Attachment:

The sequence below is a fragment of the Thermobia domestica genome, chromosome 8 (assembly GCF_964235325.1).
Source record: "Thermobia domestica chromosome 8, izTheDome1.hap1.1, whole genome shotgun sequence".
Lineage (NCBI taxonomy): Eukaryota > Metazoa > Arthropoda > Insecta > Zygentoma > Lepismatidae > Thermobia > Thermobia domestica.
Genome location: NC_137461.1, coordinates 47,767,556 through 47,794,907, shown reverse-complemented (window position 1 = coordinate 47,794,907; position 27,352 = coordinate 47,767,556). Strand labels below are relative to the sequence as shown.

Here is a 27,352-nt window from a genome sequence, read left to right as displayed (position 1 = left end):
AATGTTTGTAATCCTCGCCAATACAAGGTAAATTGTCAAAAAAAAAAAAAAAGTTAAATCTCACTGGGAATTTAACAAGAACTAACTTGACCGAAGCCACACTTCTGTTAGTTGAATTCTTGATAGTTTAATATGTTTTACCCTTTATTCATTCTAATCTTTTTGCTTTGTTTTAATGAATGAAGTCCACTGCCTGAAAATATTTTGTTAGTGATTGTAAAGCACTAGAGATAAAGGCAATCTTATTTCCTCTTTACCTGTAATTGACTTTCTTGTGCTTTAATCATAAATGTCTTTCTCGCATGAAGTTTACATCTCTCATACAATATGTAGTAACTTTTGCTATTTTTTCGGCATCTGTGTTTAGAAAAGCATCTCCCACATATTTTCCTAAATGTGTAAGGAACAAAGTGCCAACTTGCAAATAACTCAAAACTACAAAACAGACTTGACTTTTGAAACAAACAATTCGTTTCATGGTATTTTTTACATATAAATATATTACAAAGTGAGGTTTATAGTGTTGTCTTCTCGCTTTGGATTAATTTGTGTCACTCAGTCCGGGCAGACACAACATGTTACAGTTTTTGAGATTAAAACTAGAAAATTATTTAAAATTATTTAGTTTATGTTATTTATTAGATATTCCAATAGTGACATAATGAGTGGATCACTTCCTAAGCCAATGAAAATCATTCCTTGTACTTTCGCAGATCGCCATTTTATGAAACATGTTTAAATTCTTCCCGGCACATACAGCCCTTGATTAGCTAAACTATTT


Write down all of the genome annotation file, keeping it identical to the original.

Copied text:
The sequence below is a fragment of the Thermobia domestica genome, chromosome 8 (assembly GCF_964235325.1).
Source record: "Thermobia domestica chromosome 8, izTheDome1.hap1.1, whole genome shotgun sequence".
Lineage (NCBI taxonomy): Eukaryota > Metazoa > Arthropoda > Insecta > Zygentoma > Lepismatidae > Thermobia > Thermobia domestica.
Genome location: NC_137461.1, coordinates 47,767,556 through 47,794,907, shown reverse-complemented (window position 1 = coordinate 47,794,907; position 27,352 = coordinate 47,767,556). Strand labels below are relative to the sequence as shown.

Here is a 27,352-nt window from a genome sequence, read left to right as displayed (position 1 = left end):
AATGTTTGTAATCCTCGCCAATACAAGGTAAATTGTCAAAAAAAAAAAAAAAGTTAAATCTCACTGGGAATTTAACAAGAACTAACTTGACCGAAGCCACACTTCTGTTAGTTGAATTCTTGATAGTTTAATATGTTTTACCCTTTATTCATTCTAATCTTTTTGCTTTGTTTTAATGAATGAAGTCCACTGCCTGAAAATATTTTGTTAGTGATTGTAAAGCACTAGAGATAAAGGCAATCTTATTTCCTCTTTACCTGTAATTGACTTTCTTGTGCTTTAATCATAAATGTCTTTCTCGCATGAAGTTTACATCTCTCATACAATATGTAGTAACTTTTGCTATTTTTTCGGCATCTGTGTTTAGAAAAGCATCTCCCACATATTTTCCTAAATGTGTAAGGAACAAAGTGCCAACTTGCAAATAACTCAAAACTACAAAACAGACTTGACTTTTGAAACAAACAATTCGTTTCATGGTATTTTTTACATATAAATATATTACAAAGTGAGGTTTATAGTGTTGTCTTCTCGCTTTGGATTAATTTGTGTCACTCAGTCCGGGCAGACACAACATGTTACAGTTTTTGAGATTAAAACTAGAAAATTATTTAAAATTATTTAGTTTATGTTATTTATTAGATATTCCAATAGTGACATAATGAGTGGATCACTTCCTAAGCCAATGAAAATCATTCCTTGTACTTTCGCAGATCGCCATTTTATGAAACATGTTTAAATTCTTCCCGGCACATACAGCCCTTGATTAGCTAAACTATTT